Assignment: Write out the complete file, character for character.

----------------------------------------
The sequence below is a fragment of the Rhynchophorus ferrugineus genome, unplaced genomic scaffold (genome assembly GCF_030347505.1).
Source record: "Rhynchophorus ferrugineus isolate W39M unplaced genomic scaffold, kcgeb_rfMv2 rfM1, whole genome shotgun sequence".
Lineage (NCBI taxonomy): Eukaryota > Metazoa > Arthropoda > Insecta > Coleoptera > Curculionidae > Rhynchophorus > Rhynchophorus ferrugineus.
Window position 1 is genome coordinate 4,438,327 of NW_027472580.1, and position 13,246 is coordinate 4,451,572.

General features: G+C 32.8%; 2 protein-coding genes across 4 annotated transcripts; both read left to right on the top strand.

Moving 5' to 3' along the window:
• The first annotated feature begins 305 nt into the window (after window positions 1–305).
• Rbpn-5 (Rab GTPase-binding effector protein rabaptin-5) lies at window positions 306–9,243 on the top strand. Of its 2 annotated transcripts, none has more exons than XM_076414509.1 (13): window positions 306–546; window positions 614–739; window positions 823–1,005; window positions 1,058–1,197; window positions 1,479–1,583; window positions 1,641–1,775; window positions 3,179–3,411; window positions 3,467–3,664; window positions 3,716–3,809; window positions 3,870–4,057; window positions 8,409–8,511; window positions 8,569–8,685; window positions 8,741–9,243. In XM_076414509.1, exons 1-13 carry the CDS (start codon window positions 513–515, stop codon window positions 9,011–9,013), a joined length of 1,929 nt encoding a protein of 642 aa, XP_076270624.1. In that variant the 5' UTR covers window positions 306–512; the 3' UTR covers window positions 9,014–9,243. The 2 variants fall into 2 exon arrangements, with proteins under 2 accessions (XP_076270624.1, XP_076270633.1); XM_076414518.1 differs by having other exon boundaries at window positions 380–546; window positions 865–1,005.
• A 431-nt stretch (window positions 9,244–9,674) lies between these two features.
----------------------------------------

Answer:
The sequence below is a fragment of the Rhynchophorus ferrugineus genome, unplaced genomic scaffold (genome assembly GCF_030347505.1).
Source record: "Rhynchophorus ferrugineus isolate W39M unplaced genomic scaffold, kcgeb_rfMv2 rfM1, whole genome shotgun sequence".
Lineage (NCBI taxonomy): Eukaryota > Metazoa > Arthropoda > Insecta > Coleoptera > Curculionidae > Rhynchophorus > Rhynchophorus ferrugineus.
Window position 1 is genome coordinate 4,438,327 of NW_027472580.1, and position 13,246 is coordinate 4,451,572.

General features: G+C 32.8%; 2 protein-coding genes across 4 annotated transcripts; both read left to right on the top strand.

Moving 5' to 3' along the window:
• The first annotated feature begins 305 nt into the window (after window positions 1–305).
• Rbpn-5 (Rab GTPase-binding effector protein rabaptin-5) lies at window positions 306–9,243 on the top strand. Of its 2 annotated transcripts, none has more exons than XM_076414509.1 (13): window positions 306–546; window positions 614–739; window positions 823–1,005; window positions 1,058–1,197; window positions 1,479–1,583; window positions 1,641–1,775; window positions 3,179–3,411; window positions 3,467–3,664; window positions 3,716–3,809; window positions 3,870–4,057; window positions 8,409–8,511; window positions 8,569–8,685; window positions 8,741–9,243. In XM_076414509.1, exons 1-13 carry the CDS (start codon window positions 513–515, stop codon window positions 9,011–9,013), a joined length of 1,929 nt encoding a protein of 642 aa, XP_076270624.1. In that variant the 5' UTR covers window positions 306–512; the 3' UTR covers window positions 9,014–9,243. The 2 variants fall into 2 exon arrangements, with proteins under 2 accessions (XP_076270624.1, XP_076270633.1); XM_076414518.1 differs by having other exon boundaries at window positions 380–546; window positions 865–1,005.
• A 431-nt stretch (window positions 9,244–9,674) lies between these two features.